It is difficult now to believe that Edinburgh once had a suburban railway system comparable with Glasgow’s. However unlike in the west there was no hinterland of large satellite towns, and the capital’s challenging topography made routes indirect, with the South Suburban taking passengers on a great loop only to deposit them at the foot of the Waverley Steps. In the northern half of the city, the cable-worked Scotland Street Tunnel was soon replaced with a conventionally-graded but less direct route that lost its main purpose on the opening of the Forth Bridge. Rivalry between the Caledonian and the North British Railway left Leith with too many lines, one of which had stations that never opened to passengers.
Fast forward to modern times, and local trains running solely within Edinburgh are but vaguely if fondly remembered, with the South Suburban long reduced to its original purpose as a bypass of congested Waverley for freight and empty stock movements, while elsewhere the old networks have found a new vocation as railway paths for shared use by cyclists and walkers.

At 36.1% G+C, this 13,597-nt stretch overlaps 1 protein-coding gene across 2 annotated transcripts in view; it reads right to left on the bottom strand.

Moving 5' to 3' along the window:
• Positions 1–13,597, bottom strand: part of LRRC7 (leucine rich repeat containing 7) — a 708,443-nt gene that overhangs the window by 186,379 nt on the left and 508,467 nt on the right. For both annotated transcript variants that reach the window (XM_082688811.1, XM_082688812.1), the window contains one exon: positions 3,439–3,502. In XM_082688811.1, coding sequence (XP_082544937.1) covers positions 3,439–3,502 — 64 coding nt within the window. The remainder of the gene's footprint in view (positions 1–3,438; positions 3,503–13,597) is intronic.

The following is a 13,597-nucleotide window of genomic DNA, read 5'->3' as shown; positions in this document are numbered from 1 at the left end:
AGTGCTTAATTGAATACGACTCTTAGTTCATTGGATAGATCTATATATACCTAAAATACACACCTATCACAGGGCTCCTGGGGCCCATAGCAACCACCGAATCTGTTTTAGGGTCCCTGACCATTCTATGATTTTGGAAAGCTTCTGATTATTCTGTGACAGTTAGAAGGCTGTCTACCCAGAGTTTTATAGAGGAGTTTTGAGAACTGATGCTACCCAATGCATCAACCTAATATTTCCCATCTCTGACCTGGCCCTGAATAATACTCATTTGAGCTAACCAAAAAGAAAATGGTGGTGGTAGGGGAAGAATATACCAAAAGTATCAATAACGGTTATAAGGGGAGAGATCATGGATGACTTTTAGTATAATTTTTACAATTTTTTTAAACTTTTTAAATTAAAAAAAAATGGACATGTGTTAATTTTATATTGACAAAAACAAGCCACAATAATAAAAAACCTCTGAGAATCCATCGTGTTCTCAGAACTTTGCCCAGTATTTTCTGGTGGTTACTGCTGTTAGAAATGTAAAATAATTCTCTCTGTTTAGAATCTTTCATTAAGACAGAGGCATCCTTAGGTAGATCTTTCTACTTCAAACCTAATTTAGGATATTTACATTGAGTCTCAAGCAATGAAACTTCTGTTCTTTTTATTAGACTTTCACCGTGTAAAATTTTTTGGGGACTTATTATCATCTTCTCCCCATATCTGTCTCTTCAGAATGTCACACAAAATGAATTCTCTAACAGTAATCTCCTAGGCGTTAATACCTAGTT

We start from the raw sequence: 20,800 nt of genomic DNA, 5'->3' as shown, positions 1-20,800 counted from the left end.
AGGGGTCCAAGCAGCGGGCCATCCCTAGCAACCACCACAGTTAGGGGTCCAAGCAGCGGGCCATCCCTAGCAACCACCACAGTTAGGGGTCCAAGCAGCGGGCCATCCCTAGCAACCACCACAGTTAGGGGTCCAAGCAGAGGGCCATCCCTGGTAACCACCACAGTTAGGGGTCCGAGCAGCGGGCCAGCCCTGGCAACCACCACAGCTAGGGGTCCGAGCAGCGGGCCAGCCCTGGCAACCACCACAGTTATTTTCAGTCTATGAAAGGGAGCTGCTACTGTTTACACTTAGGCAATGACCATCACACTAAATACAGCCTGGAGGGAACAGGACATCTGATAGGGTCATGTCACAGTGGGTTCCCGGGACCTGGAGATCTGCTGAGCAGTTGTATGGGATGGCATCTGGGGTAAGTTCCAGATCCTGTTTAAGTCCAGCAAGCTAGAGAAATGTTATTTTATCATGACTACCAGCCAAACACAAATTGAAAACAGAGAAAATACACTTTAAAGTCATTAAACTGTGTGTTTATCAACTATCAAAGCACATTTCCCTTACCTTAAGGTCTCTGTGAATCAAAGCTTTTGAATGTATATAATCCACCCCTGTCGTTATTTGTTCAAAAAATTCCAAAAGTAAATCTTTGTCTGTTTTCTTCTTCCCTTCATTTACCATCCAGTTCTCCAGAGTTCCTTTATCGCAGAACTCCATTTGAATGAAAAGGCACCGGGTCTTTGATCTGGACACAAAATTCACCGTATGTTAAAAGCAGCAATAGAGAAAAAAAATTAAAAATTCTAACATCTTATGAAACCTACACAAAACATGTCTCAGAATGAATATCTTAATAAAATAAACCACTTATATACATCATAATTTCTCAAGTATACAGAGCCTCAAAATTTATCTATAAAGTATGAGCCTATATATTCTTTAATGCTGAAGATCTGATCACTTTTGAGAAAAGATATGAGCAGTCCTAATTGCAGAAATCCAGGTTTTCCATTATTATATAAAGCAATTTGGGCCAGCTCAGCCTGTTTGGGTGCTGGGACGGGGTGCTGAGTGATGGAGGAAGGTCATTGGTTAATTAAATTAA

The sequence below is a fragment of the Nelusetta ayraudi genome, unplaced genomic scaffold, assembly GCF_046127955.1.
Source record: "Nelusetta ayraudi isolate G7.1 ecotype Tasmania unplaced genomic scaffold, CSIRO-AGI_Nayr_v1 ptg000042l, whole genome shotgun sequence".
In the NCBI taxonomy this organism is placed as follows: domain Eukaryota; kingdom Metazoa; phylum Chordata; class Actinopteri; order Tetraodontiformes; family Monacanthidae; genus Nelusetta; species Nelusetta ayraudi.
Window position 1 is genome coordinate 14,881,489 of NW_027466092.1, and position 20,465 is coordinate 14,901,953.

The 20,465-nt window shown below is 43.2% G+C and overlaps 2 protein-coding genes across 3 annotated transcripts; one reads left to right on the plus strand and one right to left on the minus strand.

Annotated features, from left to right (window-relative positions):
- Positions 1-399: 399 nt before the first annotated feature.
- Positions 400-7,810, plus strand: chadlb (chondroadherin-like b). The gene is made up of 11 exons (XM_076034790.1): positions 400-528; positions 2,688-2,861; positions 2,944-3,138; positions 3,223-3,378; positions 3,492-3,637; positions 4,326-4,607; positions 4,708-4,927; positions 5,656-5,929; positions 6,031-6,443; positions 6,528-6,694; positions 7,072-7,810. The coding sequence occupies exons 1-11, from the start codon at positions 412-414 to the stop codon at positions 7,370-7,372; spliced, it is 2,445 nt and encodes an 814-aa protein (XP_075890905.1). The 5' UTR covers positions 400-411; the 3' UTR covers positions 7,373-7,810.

The first Lothian Structure Plan statement, May 1978, specified that some “disused railway tracks” within Edinburgh “may, in the future, have a role to play in the context of a Light Rapid Transit system” – also observing that they “can form attractive walkways, cycleways or bridleways” – and the ”Regional Council wishes to be consulted on any development proposals that would involve the severance of disused railway tracks”. The Structure Plan alteration, 1984, stated that “within the city a number of tracks” may “have a role to play in the long term for other transport uses, such as light rapid transit, or for a Combined Heat and Power network” and the Region “will meanwhile lay out walkways and cycleways on land in its ownership”.